The Political Economy Review 2017

outsiders and therefore little incentive to make good returns on

equity and encourage more international investment.

Fertility Rate

However, it can be argued that these problems are eclipsed by Japan’s chronic injury: its labour market. Previously, life-long employment was a key part of Japanese society and Japanese workers were only fired under the most extreme circumstances. Japanese men would

be hired straight from school and put into training programs in companies where they would remain for the rest of their lives. Suddenly, increasing globalisation meant these companies were competing with International superpowers, which would do whatever it took to cut costs and increase productivity. Japan’s unwillingness to meet this standard by exporting labour to cheaper countries meant they had to instead develop a two-tier system which entailed an entitled “seishain” class who retained their ridiculous job-security and raises, and a lower-class group of workers who are underpaid and under-promoted with very little job security. This not only leads to more conservative strategies by older executives, but suddenly many working class Japanese men find themselves unemployed very quickly. This had a very significant knock on effect. Marriages and fertility rates decreased significantly as it is highly unfavourable in Japanese culture for women to marry unemployed men, creating an ageing population. Women can now be expected to have 1.42 kids on average, down from 1.81 in 1984 15 . Interestingly, if you look at real GDP growth per capita, Japan only has a 4% shortfall on the US. This illustrates why an ageing population is so devastating. As the working population decreases, the country becomes increasingly unproductive. However, it must be noted that countries like Germany and Switzerland with similar birth rates do not experience this stagnation. This is because they are willing to accept immigrant labour who bolster their workforce. This is yet another cultural barrier Japan needs to move past; large-scale immigration has always been highly resented. In fact, immigrants make up 1.6% of their population, compared to Germany’s 14.8% 16 .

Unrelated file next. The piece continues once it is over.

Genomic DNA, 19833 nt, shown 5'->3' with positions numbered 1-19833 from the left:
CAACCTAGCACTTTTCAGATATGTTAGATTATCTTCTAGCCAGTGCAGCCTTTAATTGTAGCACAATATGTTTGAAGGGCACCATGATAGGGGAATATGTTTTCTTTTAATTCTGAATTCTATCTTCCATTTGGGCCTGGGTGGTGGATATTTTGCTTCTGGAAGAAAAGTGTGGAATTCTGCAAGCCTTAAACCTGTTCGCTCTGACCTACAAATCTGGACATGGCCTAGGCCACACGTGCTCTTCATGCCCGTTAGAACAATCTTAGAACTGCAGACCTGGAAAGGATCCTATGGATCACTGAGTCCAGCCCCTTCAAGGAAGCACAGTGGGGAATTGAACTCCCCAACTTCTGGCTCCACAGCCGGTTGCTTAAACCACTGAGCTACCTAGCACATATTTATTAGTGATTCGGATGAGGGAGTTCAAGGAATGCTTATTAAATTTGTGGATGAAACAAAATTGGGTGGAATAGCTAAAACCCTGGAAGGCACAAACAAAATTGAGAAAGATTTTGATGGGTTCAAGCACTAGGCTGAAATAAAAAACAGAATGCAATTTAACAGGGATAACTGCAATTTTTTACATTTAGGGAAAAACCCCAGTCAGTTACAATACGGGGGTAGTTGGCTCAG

With all things considered, all of Japan’s problems boil down to a simple issue: their conservative approach to cultural practices. Their initial downturn may have been caused by a banking crisis out of their control, but the inability of the Japanese people to return

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